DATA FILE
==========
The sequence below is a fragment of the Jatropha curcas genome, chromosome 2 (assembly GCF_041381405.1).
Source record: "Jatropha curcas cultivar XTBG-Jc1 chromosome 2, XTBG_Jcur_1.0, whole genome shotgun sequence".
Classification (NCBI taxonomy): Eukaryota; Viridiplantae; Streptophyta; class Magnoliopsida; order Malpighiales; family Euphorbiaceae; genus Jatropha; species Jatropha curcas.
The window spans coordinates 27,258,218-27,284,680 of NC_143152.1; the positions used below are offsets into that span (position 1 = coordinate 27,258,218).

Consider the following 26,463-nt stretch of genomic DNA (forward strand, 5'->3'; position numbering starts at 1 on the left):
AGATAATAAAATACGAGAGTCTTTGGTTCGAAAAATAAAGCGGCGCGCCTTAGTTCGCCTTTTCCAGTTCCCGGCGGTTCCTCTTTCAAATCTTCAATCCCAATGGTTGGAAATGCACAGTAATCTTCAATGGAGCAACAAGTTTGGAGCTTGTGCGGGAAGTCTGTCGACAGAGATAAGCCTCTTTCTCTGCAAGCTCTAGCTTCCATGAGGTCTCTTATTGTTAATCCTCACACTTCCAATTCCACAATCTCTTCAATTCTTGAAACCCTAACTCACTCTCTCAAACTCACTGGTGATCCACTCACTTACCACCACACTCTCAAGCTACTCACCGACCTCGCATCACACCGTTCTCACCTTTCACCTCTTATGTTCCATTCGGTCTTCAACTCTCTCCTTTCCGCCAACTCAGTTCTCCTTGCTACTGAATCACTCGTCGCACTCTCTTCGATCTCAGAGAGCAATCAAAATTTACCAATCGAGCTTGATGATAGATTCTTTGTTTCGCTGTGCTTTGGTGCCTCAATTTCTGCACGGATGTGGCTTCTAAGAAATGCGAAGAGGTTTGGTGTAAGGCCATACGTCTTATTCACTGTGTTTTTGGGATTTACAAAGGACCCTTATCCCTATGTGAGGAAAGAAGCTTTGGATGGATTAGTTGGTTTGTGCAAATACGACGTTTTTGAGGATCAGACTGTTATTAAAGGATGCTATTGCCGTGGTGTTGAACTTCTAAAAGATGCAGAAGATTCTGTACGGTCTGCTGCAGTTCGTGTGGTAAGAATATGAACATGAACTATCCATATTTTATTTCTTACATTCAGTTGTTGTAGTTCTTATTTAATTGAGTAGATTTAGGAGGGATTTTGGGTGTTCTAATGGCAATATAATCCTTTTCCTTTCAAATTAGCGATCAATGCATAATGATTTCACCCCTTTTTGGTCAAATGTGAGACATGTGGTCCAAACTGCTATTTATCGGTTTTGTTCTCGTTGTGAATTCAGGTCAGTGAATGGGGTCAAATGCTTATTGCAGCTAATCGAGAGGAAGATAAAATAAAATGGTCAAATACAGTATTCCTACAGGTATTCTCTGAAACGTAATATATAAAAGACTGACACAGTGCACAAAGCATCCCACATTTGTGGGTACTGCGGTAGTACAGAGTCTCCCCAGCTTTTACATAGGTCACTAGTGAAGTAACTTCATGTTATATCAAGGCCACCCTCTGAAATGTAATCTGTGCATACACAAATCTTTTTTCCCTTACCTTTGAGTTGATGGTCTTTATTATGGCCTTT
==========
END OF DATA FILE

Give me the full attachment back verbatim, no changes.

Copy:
The sequence below is a fragment of the Jatropha curcas genome, chromosome 2 (assembly GCF_041381405.1).
Source record: "Jatropha curcas cultivar XTBG-Jc1 chromosome 2, XTBG_Jcur_1.0, whole genome shotgun sequence".
Classification (NCBI taxonomy): Eukaryota; Viridiplantae; Streptophyta; class Magnoliopsida; order Malpighiales; family Euphorbiaceae; genus Jatropha; species Jatropha curcas.
The window spans coordinates 27,258,218-27,284,680 of NC_143152.1; the positions used below are offsets into that span (position 1 = coordinate 27,258,218).

Consider the following 26,463-nt stretch of genomic DNA (forward strand, 5'->3'; position numbering starts at 1 on the left):
AGATAATAAAATACGAGAGTCTTTGGTTCGAAAAATAAAGCGGCGCGCCTTAGTTCGCCTTTTCCAGTTCCCGGCGGTTCCTCTTTCAAATCTTCAATCCCAATGGTTGGAAATGCACAGTAATCTTCAATGGAGCAACAAGTTTGGAGCTTGTGCGGGAAGTCTGTCGACAGAGATAAGCCTCTTTCTCTGCAAGCTCTAGCTTCCATGAGGTCTCTTATTGTTAATCCTCACACTTCCAATTCCACAATCTCTTCAATTCTTGAAACCCTAACTCACTCTCTCAAACTCACTGGTGATCCACTCACTTACCACCACACTCTCAAGCTACTCACCGACCTCGCATCACACCGTTCTCACCTTTCACCTCTTATGTTCCATTCGGTCTTCAACTCTCTCCTTTCCGCCAACTCAGTTCTCCTTGCTACTGAATCACTCGTCGCACTCTCTTCGATCTCAGAGAGCAATCAAAATTTACCAATCGAGCTTGATGATAGATTCTTTGTTTCGCTGTGCTTTGGTGCCTCAATTTCTGCACGGATGTGGCTTCTAAGAAATGCGAAGAGGTTTGGTGTAAGGCCATACGTCTTATTCACTGTGTTTTTGGGATTTACAAAGGACCCTTATCCCTATGTGAGGAAAGAAGCTTTGGATGGATTAGTTGGTTTGTGCAAATACGACGTTTTTGAGGATCAGACTGTTATTAAAGGATGCTATTGCCGTGGTGTTGAACTTCTAAAAGATGCAGAAGATTCTGTACGGTCTGCTGCAGTTCGTGTGGTAAGAATATGAACATGAACTATCCATATTTTATTTCTTACATTCAGTTGTTGTAGTTCTTATTTAATTGAGTAGATTTAGGAGGGATTTTGGGTGTTCTAATGGCAATATAATCCTTTTCCTTTCAAATTAGCGATCAATGCATAATGATTTCACCCCTTTTTGGTCAAATGTGAGACATGTGGTCCAAACTGCTATTTATCGGTTTTGTTCTCGTTGTGAATTCAGGTCAGTGAATGGGGTCAAATGCTTATTGCAGCTAATCGAGAGGAAGATAAAATAAAATGGTCAAATACAGTATTCCTACAGGTATTCTCTGAAACGTAATATATAAAAGACTGACACAGTGCACAAAGCATCCCACATTTGTGGGTACTGCGGTAGTACAGAGTCTCCCCAGCTTTTACATAGGTCACTAGTGAAGTAACTTCATGTTATATCAAGGCCACCCTCTGAAATGTAATCTGTGCATACACAAATCTTTTTTCCCTTACCTTTGAGTTGATGGTCTTTATTATGGCCTTT